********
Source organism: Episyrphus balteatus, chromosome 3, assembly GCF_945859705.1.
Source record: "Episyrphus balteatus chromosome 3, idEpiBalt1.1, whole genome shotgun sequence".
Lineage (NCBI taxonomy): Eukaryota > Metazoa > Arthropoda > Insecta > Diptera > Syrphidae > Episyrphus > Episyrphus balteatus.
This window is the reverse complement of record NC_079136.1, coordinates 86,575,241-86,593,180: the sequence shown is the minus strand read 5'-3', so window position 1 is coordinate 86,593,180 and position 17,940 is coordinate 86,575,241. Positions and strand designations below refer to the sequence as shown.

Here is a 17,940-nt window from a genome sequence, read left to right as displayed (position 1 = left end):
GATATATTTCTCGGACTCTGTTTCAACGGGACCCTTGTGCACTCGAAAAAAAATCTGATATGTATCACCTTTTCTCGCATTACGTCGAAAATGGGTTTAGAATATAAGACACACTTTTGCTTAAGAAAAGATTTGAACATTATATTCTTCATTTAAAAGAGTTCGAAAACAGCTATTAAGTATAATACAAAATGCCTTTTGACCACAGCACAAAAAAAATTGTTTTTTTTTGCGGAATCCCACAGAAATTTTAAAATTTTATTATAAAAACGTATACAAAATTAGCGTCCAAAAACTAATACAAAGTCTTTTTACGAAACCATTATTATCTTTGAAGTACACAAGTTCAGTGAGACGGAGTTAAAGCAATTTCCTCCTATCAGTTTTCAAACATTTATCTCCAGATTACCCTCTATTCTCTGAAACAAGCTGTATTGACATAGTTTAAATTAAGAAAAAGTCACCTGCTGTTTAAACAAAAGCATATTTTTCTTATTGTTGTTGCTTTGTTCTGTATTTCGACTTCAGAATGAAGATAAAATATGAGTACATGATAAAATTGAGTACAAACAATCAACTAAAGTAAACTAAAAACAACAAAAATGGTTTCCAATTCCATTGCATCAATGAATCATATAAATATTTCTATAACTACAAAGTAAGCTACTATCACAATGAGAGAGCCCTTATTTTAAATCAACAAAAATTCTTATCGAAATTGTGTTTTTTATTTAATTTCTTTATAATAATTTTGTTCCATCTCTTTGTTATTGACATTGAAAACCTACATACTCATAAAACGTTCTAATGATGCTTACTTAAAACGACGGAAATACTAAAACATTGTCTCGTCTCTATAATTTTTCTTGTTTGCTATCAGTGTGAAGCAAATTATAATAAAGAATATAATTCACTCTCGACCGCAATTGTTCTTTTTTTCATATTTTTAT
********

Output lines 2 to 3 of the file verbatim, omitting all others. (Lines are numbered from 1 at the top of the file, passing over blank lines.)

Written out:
Source record: "Episyrphus balteatus chromosome 3, idEpiBalt1.1, whole genome shotgun sequence".
Lineage (NCBI taxonomy): Eukaryota > Metazoa > Arthropoda > Insecta > Diptera > Syrphidae > Episyrphus > Episyrphus balteatus.